Like previous Surface models, Surface Pro 3 comes with a bare minimum of expansion ports, perhaps in a bid to keep the device as clean and elegant looking as possible. But given the size of this device, and the real world needs of typical users, just a few additions would have made a huge difference.
Here are your hardware connectivity options.
Here, we see the biggest problem with Surface Pro 3 expansion: There's only a single USB 3.0 port. I've been arguing since the original Surface launch that these devices need at least two, and with Surface Pro 3's bigger size, this omission is particularly problematic. Just hours after receiving my review unit, for example, I wanted to use an external mouse (with a USB dongle) while acquiring photos from my phone over USB. But there is only one USB port.
From left to right: Power connector, USB 3.0, miniDisplayPort.
This is particularly problematic if you need Ethernet since Microsoft's Surface Ethernet adapter is, wait for it, USB-based. So if you use this Ethernet adapter, you've sopped up the only USB port.
At the very least, Microsoft should have added a proprietary port for Ethernet. But it should have added a second USB port, too. There's plenty of room for both.
Like Surface Pro and Pro 2, Surface Pro 3 offers micro-SD expansion, neatly hidden behind the kickstand as before.
I like this arrangement, and while some may be clamoring for SD expansion, I think this makes the most sense. That assumes of course that you're just buying a card and leaving it there: The size of micro-SD and the positioning of this slot combine to make frequent swap-outs less than ideal. (Though the new kickstand certainly makes it easier to access the slot than before.)
Like Surface Pro 2, Surface Pro provides a standard Mini DisplayPort port, to which you can connect a Mini DisplayPort cable or a VGA or HDMI adapter. I've not used any with the Surface Pro 3, but I do have all three, and I've confirmed that this is the same port. That is, existing cables and adapters work just fine.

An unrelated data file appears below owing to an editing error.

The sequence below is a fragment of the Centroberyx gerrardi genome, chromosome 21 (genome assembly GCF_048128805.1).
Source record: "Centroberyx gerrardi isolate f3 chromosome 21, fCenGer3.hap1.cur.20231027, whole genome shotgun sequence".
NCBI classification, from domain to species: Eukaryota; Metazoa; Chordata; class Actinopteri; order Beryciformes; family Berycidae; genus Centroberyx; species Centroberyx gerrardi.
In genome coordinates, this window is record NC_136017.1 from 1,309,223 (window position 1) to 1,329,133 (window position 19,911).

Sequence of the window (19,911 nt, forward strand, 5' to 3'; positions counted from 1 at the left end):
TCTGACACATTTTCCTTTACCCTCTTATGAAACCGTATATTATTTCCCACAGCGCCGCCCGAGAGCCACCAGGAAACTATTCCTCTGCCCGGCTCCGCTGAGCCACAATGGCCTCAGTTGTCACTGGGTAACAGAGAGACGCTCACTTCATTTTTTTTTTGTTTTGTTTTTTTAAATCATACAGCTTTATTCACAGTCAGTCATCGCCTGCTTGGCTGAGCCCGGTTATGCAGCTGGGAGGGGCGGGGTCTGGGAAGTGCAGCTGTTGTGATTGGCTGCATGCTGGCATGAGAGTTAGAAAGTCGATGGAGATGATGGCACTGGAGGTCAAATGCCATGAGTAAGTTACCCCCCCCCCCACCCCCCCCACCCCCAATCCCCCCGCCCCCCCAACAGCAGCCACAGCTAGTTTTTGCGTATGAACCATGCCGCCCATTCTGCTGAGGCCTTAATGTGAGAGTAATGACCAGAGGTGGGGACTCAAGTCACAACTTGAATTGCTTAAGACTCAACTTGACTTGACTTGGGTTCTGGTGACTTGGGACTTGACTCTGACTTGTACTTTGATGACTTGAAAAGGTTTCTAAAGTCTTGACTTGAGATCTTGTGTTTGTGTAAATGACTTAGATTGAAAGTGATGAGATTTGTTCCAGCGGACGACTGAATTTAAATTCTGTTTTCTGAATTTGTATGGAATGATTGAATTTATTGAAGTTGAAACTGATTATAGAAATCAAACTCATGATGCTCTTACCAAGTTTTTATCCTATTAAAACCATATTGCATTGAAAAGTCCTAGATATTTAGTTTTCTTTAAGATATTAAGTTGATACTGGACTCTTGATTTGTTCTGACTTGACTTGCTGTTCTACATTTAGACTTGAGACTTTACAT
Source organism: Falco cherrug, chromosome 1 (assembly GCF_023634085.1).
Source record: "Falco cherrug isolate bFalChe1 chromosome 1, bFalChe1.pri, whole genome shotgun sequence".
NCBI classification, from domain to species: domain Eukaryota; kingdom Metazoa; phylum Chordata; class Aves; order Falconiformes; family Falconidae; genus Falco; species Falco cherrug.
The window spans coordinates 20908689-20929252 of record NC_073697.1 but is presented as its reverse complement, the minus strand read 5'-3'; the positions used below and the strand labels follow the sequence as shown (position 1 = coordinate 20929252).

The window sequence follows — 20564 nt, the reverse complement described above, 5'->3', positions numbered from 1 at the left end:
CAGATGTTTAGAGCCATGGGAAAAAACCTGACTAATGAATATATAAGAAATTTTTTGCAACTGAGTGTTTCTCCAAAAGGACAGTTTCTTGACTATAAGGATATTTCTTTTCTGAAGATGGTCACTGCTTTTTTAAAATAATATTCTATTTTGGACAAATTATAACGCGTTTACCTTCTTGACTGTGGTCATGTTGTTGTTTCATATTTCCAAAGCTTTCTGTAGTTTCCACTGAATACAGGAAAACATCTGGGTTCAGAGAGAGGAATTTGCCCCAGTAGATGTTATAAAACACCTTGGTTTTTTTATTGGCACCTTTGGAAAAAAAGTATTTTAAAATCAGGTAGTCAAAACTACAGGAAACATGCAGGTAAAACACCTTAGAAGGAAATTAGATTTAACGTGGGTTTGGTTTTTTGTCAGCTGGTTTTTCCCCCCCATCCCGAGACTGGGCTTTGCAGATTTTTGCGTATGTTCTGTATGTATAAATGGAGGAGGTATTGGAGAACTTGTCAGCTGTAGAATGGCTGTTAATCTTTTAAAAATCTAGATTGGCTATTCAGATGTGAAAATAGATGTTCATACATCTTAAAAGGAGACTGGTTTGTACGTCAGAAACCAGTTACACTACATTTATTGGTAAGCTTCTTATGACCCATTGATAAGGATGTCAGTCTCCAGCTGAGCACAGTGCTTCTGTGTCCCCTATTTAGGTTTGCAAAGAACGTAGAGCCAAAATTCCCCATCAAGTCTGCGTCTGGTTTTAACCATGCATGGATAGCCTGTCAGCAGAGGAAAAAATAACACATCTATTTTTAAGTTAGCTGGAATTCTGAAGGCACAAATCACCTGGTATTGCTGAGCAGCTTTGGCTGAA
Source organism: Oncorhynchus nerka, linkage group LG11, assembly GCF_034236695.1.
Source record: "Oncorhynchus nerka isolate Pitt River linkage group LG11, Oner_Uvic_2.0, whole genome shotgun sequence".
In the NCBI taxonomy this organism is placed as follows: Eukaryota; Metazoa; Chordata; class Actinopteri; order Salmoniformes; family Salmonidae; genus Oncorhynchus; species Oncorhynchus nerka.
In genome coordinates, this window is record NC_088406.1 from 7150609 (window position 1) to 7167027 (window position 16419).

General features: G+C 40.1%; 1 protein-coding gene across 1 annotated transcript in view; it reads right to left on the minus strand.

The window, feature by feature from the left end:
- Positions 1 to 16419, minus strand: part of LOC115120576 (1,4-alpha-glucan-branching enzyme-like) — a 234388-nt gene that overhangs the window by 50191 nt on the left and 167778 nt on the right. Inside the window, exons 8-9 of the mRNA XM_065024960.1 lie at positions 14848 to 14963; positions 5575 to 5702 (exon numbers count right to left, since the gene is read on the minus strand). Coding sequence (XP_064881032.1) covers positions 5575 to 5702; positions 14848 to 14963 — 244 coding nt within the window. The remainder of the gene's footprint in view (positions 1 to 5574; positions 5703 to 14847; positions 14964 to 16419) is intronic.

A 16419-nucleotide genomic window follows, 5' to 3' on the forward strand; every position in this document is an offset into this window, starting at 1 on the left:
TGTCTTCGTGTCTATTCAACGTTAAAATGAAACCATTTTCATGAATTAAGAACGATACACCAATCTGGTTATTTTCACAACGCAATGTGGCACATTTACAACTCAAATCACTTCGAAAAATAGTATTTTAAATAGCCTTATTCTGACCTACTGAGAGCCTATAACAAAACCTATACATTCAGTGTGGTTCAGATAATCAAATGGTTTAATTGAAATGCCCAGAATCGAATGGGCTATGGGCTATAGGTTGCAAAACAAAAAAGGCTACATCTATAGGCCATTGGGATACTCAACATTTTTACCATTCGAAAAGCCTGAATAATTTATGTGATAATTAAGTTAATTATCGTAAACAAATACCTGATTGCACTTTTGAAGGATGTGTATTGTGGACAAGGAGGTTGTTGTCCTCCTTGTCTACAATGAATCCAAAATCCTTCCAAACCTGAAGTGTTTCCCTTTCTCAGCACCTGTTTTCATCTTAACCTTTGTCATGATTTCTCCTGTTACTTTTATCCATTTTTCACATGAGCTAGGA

If you're familiar with the Surface Pro Docking Station that Microsoft introduced with the Surface Pro 2, you know that this peculiar device is really just a port extender: Instead of using a dedicated dock port, it provides pass-through capabilities for the USB 3.0 and video-out ports, and thus must be aligned rather carefully with the Surface Pro/2. That unit provides a single USB 3.0 port, two USB 2.0 ports, mini-DisplayPort video-out (at up to 2560 x 1600), 100 Mbps Ethernet, headphone/speaker (audio out), and microphone (audio in).
For Surface Pro 3, the new Docking Station—which I do not have—is a different animal altogether.
First, the expansion possibilities are better. It will feature two USB 2 ports and three USB 3 ports, a 4K-capable mini-DisplayPort connector, and Gigabit (1000 Mbps) Ethernet. So that's all much improved.
Second, the new Docking Station does not pass-through the USB and video-out; those ports are now too high on the Surface Pro 3. Instead, everything goes through the redesigned new power port on the device. This is far more sophisticated and should lead to better performance too.
This new Docking Station will cost $200, just like the previous unit. But because it's a real dock and not a pass-through/port extender, it may be worth the premium. I'm looking forward to using and reviewing this accessory.